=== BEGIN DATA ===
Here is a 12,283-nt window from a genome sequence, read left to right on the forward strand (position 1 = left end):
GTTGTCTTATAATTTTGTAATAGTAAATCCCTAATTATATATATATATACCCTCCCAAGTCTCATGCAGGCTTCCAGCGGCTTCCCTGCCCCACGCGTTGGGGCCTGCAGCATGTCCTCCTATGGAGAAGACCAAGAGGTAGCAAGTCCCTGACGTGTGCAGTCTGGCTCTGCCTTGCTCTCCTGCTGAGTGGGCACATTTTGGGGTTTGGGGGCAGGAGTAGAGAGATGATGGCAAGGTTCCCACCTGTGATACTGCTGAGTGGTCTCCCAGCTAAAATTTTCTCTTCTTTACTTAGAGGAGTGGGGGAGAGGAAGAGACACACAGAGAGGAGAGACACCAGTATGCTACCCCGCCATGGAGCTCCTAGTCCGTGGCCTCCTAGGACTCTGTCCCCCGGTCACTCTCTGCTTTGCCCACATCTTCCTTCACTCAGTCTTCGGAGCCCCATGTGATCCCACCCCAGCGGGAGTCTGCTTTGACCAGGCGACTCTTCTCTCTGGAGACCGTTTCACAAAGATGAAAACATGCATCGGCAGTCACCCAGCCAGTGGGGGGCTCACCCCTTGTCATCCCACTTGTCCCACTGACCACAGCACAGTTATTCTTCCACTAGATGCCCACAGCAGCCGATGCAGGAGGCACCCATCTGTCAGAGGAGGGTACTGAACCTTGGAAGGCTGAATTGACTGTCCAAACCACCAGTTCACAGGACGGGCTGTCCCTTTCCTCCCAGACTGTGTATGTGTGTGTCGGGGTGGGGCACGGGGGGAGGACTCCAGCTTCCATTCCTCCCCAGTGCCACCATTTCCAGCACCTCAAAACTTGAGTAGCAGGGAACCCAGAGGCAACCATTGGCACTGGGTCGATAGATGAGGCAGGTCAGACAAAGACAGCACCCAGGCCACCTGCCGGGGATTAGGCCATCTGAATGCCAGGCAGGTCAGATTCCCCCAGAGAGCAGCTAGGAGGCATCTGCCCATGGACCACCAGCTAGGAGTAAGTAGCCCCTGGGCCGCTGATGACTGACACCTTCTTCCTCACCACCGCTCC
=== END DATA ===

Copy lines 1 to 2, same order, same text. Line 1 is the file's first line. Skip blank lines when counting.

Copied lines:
Here is a 12,283-nt window from a genome sequence, read left to right on the forward strand (position 1 = left end):
GTTGTCTTATAATTTTGTAATAGTAAATCCCTAATTATATATATATATACCCTCCCAAGTCTCATGCAGGCTTCCAGCGGCTTCCCTGCCCCACGCGTTGGGGCCTGCAGCATGTCCTCCTATGGAGAAGACCAAGAGGTAGCAAGTCCCTGACGTGTGCAGTCTGGCTCTGCCTTGCTCTCCTGCTGAGTGGGCACATTTTGGGGTTTGGGGGCAGGAGTAGAGAGATGATGGCAAGGTTCCCACCTGTGATACTGCTGAGTGGTCTCCCAGCTAAAATTTTCTCTTCTTTACTTAGAGGAGTGGGGGAGAGGAAGAGACACACAGAGAGGAGAGACACCAGTATGCTACCCCGCCATGGAGCTCCTAGTCCGTGGCCTCCTAGGACTCTGTCCCCCGGTCACTCTCTGCTTTGCCCACATCTTCCTTCACTCAGTCTTCGGAGCCCCATGTGATCCCACCCCAGCGGGAGTCTGCTTTGACCAGGCGACTCTTCTCTCTGGAGACCGTTTCACAAAGATGAAAACATGCATCGGCAGTCACCCAGCCAGTGGGGGGCTCACCCCTTGTCATCCCACTTGTCCCACTGACCACAGCACAGTTATTCTTCCACTAGATGCCCACAGCAGCCGATGCAGGAGGCACCCATCTGTCAGAGGAGGGTACTGAACCTTGGAAGGCTGAATTGACTGTCCAAACCACCAGTTCACAGGACGGGCTGTCCCTTTCCTCCCAGACTGTGTATGTGTGTGTCGGGGTGGGGCACGGGGGGAGGACTCCAGCTTCCATTCCTCCCCAGTGCCACCATTTCCAGCACCTCAAAACTTGAGTAGCAGGGAACCCAGAGGCAACCATTGGCACTGGGTCGATAGATGAGGCAGGTCAGACAAAGACAGCACCCAGGCCACCTGCCGGGGATTAGGCCATCTGAATGCCAGGCAGGTCAGATTCCCCCAGAGAGCAGCTAGGAGGCATCTGCCCATGGACCACCAGCTAGGAGTAAGTAGCCCCTGGGCCGCTGATGACTGACACCTTCTTCCTCACCACCGCTCC